A tied vote among Peters Township council led to a failure of a zoning ordinance that would have allowed for a proposed 250-unit apartment complex.
The measure would have made three amendments to the Peters’ zoning ordinance that applied specifically to the mixed-use activity center district in the most southwestern portion of the municipality. The district includes Donaldson’s Crossing and Waterdam Plaza.
At a February meeting, council discussed plans by Cincinnati-based real estate developer Al. Neyer to purchase property at 259 Galley Road for the company’s upscale apartments. To that end, the developer was requesting amendments to the zoning ordinance and variances before moving ahead with purchasing the property.
The ordinance upon which council voted Monday would have reduced the maximum floor area ratio, the size of a building’s floor area in relation to the size of the parcel the building is on, from 1 to 0.85. It also would have eliminated the requirement that 50% of required parking spaces for new multi-family developments be covered on three sides.
The ordinance also eliminated the upper limit of 36 units in an apartment building. Structures in the district are also limited to three stories, or four with a variance.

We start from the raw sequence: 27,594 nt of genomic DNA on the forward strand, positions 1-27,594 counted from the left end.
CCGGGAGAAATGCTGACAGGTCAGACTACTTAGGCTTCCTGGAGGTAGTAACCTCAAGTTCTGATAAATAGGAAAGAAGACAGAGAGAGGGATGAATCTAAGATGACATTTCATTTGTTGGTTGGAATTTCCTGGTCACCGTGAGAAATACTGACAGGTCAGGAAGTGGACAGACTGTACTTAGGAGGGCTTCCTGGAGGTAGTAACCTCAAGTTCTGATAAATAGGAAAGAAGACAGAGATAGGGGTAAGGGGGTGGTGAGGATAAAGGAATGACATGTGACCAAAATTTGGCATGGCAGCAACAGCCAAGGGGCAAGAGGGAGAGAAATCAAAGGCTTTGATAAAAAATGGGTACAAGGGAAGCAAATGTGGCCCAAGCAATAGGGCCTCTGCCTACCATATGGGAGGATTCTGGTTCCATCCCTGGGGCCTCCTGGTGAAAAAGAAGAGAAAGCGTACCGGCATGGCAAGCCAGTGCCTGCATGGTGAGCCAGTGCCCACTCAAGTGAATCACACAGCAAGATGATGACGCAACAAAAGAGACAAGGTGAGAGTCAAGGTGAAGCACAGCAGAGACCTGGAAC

The complex would have offered one-, two-, and three-bedroom apartments, with the smallest costing about $1,200 a month, and the largest about $2,000. There were also plans for a fitness center, dog park and pool.
The final vote was 3-3, with council members Frank Arcuri, Robert Lewis and chairman Gary Stiegel Jr. voting against the measure. Matt Rost was absent from Monday’s meeting, but expressed support for development at the February meeting.
“This is definitely the type of housing we don’t have in the township,” vice-chair Frank Kosir Jr. said at the February meeting. “I’ve always been a fan of housing diversity. I’m certainly more excited about this than the idea of putting a hotel there.”
Explaining his vote against the ordinance, Arcuri said he did not have an issue with the changes regarding parking and the floor area ratio, but the proposed size of the complex gave him pause.
“I think it’s just too big of a project,” Arcuri said.
Arcuri added that he was concerned about how it would affect traffic. Already a busy area, Arcuri feels the complex would only exacerbate those issues.
“I don’t think we need more traffic. It’s bad enough trying to get through the crossroads,” Arcuri said.